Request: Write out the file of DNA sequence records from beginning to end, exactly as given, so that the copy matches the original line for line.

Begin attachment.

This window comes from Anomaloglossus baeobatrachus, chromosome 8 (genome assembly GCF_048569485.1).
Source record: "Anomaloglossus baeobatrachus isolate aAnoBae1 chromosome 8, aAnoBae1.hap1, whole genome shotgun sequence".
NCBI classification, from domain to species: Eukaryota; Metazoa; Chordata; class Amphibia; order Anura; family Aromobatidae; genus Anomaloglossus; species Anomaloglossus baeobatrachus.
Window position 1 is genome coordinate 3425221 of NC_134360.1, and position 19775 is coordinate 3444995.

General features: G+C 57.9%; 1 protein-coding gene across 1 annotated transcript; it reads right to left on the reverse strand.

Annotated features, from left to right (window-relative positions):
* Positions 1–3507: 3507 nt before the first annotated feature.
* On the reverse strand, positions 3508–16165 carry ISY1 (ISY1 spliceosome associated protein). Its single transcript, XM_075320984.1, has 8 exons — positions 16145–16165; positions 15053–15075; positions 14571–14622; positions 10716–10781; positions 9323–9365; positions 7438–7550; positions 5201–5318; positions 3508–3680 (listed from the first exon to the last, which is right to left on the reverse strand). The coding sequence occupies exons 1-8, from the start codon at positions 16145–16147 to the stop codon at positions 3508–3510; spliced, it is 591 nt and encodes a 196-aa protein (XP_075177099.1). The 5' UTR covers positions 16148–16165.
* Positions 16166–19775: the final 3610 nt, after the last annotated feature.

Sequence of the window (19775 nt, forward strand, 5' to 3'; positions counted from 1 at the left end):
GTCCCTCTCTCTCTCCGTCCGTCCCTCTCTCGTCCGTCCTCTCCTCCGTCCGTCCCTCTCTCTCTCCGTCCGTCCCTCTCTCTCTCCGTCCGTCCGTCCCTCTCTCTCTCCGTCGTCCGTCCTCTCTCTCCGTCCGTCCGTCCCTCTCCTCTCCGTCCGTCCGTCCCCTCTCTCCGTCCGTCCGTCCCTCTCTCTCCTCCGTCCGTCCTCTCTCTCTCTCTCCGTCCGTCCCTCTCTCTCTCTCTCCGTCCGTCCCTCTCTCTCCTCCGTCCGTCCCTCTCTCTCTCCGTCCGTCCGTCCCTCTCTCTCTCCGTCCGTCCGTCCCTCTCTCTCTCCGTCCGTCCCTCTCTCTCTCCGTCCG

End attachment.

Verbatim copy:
This window comes from Anomaloglossus baeobatrachus, chromosome 8 (genome assembly GCF_048569485.1).
Source record: "Anomaloglossus baeobatrachus isolate aAnoBae1 chromosome 8, aAnoBae1.hap1, whole genome shotgun sequence".
NCBI classification, from domain to species: Eukaryota; Metazoa; Chordata; class Amphibia; order Anura; family Aromobatidae; genus Anomaloglossus; species Anomaloglossus baeobatrachus.
Window position 1 is genome coordinate 3425221 of NC_134360.1, and position 19775 is coordinate 3444995.

General features: G+C 57.9%; 1 protein-coding gene across 1 annotated transcript; it reads right to left on the reverse strand.

Annotated features, from left to right (window-relative positions):
* Positions 1–3507: 3507 nt before the first annotated feature.
* On the reverse strand, positions 3508–16165 carry ISY1 (ISY1 spliceosome associated protein). Its single transcript, XM_075320984.1, has 8 exons — positions 16145–16165; positions 15053–15075; positions 14571–14622; positions 10716–10781; positions 9323–9365; positions 7438–7550; positions 5201–5318; positions 3508–3680 (listed from the first exon to the last, which is right to left on the reverse strand). The coding sequence occupies exons 1-8, from the start codon at positions 16145–16147 to the stop codon at positions 3508–3510; spliced, it is 591 nt and encodes a 196-aa protein (XP_075177099.1). The 5' UTR covers positions 16148–16165.
* Positions 16166–19775: the final 3610 nt, after the last annotated feature.

Sequence of the window (19775 nt, forward strand, 5' to 3'; positions counted from 1 at the left end):
GTCCCTCTCTCTCTCCGTCCGTCCCTCTCTCGTCCGTCCTCTCCTCCGTCCGTCCCTCTCTCTCTCCGTCCGTCCCTCTCTCTCTCCGTCCGTCCGTCCCTCTCTCTCTCCGTCGTCCGTCCTCTCTCTCCGTCCGTCCGTCCCTCTCCTCTCCGTCCGTCCGTCCCCTCTCTCCGTCCGTCCGTCCCTCTCTCTCCTCCGTCCGTCCTCTCTCTCTCTCTCCGTCCGTCCCTCTCTCTCTCTCTCCGTCCGTCCCTCTCTCTCCTCCGTCCGTCCCTCTCTCTCTCCGTCCGTCCGTCCCTCTCTCTCTCCGTCCGTCCGTCCCTCTCTCTCTCCGTCCGTCCCTCTCTCTCTCCGTCCG